fetal right and left supracardinal veins, the anomaly of “double inferior vena cava” occurs and is classified as type BC by Chuang, Mena, and Hoskins.” They also have termed the persistence of fetal right posterior cardinal vein as type A.” According to this classification the present case can be identified as type A and type BC. Also, because a somewhat dilated azygos vein can be seen but not the hemiazygos vein, an additional anomaly such as the absence of the hemiazygos vein may be present, although the chest x-ray film was normal without prominence of the azygos vein. The frequency of circumcaval ureter has been reported to be about 1 in 1,000 persons.e*s~e The vast majority are associated with urinary tract obstruction. A review of the literature shows the frequency of nonobstructive circumcaval ureter seems to be at least ten times less.2 To emphasize the IVP and CT properties of the nonobstructive circumcaval ureter of the present case apart from the associated venous

358

anomaly, the classifications given previously are reviewed. Newer classifications were reported by Kenawi and Williams2 and others.‘T8 These included a common form of type 1 circumcaval ureter (low loop) with reversed J appearance on IVP and S-shaped obstruction shown on retrograde pyelogram, and a rare type 2 circumcaval ureter (high loop) with IVP showing right upper ureter lying almost horizontally and inverted J appearance without ureteral kinking and obstruction shown on retrograde pyelogram.2 Because obstruction is absent in type 2 cases, they suggested that kinks along with compression by IVC are important factors in producing obstruction2 However, the IVP appearance of the present case is contrary to this because there is a kink at the right ureteropelvic junction and no obstruction (Figs. 1 and 4B). IVP appearance of the aforementioned types are regarded as new classifications, obstructive type 1 and nonobstructive type 2 (Figs. 4 and 5).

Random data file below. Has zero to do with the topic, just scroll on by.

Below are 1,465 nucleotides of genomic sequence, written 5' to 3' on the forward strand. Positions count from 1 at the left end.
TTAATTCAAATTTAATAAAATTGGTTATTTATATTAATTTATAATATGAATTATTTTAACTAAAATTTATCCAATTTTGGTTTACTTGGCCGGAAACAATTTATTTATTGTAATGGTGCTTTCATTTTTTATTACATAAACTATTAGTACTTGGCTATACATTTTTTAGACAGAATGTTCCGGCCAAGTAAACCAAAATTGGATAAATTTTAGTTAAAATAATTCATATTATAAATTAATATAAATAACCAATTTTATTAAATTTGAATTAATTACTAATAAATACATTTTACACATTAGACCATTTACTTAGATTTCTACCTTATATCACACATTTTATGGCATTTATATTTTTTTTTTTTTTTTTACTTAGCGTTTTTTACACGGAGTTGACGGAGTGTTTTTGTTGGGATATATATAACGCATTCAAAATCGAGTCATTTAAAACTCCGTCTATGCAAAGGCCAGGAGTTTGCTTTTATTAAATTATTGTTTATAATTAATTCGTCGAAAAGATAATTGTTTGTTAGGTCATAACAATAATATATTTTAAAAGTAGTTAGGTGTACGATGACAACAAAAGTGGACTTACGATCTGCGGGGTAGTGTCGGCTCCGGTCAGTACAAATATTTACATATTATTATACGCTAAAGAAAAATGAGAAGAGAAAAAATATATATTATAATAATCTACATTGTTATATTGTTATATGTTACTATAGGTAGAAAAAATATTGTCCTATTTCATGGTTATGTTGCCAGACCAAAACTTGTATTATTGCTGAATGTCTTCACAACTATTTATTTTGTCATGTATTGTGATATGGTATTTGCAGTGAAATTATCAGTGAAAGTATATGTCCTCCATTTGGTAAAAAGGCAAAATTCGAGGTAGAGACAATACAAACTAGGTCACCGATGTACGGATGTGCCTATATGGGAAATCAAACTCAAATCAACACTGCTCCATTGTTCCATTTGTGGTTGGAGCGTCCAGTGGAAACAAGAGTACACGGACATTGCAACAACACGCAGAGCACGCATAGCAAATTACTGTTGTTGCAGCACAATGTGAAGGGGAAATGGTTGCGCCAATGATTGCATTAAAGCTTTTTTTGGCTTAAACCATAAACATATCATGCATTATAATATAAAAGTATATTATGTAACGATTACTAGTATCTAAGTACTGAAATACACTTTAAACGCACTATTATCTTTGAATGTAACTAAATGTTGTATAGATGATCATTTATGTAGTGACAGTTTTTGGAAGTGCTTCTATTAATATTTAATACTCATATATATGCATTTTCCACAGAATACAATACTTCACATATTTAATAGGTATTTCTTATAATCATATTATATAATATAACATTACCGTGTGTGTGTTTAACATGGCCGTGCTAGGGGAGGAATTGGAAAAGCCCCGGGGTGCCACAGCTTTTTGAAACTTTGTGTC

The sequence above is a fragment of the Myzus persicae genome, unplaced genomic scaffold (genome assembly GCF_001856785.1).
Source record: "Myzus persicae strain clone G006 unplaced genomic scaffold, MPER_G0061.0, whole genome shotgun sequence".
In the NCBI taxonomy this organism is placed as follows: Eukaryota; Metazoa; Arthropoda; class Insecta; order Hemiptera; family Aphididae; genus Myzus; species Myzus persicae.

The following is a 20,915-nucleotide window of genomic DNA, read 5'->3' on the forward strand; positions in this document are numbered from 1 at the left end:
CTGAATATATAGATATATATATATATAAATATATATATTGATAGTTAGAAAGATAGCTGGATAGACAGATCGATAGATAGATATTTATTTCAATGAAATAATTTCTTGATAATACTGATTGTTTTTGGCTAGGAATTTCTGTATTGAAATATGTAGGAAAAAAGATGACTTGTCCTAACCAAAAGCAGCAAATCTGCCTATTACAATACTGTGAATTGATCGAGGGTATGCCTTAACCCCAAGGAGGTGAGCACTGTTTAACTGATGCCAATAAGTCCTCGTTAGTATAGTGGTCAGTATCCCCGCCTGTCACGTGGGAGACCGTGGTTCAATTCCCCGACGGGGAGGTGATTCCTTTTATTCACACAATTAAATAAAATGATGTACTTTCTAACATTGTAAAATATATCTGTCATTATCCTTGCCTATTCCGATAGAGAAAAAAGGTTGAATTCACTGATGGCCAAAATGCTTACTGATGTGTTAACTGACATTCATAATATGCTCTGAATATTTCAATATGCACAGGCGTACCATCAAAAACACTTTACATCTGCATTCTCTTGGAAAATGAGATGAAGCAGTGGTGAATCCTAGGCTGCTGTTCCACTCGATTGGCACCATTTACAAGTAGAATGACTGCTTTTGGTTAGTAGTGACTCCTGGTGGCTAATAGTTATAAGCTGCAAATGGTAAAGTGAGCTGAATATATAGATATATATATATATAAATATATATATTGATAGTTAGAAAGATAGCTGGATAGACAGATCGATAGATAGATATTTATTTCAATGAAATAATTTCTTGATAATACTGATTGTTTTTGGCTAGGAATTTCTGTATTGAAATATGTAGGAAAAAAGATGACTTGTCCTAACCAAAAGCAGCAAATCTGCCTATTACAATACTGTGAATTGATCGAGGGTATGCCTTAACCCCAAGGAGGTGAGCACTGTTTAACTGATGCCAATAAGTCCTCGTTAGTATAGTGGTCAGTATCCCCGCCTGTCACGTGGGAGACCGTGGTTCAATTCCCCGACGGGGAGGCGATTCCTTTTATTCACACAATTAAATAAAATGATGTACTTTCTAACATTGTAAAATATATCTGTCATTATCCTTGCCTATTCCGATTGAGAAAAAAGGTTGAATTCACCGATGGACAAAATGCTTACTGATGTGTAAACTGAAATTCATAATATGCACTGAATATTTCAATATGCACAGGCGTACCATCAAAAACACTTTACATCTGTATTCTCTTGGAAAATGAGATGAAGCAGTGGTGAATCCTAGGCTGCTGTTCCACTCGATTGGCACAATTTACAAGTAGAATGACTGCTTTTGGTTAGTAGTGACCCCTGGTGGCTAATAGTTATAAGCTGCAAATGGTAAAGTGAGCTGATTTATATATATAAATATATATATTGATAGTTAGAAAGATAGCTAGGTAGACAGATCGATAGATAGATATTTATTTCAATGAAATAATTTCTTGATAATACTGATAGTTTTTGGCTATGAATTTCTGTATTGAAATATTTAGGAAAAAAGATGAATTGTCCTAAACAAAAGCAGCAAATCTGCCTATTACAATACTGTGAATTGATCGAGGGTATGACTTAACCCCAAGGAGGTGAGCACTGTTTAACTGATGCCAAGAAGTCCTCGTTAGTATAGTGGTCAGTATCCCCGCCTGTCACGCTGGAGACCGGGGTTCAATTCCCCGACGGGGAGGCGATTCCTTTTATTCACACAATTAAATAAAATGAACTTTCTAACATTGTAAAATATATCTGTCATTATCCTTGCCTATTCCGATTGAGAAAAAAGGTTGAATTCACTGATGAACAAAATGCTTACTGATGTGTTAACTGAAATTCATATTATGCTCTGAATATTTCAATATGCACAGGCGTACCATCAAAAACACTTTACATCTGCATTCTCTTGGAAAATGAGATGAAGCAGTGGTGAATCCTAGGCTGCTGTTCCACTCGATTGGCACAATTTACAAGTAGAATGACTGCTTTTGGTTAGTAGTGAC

UROLOGY

I

APRIL

1993

I

VOLUME

41, NUMBER 4

Obstructive FIGURE 4. circumcaval ureter (type 1): (A) Low loop, most common form, with kink between dilated descending segment and narrower ascending part, and (B) rarer type, with obstruction less marked. In both types level of retrocaval segment is most frequently at third lumbar vertebra, usually medial to pedicle of L3 or L4, but sometimes overlying it or reaching midline. Retrocaval segment and distal ureter frequently not opacified. (Blackfilled lines = retrocaval part; broken lines = distal ureter, both usually cannot be seen on IVI?)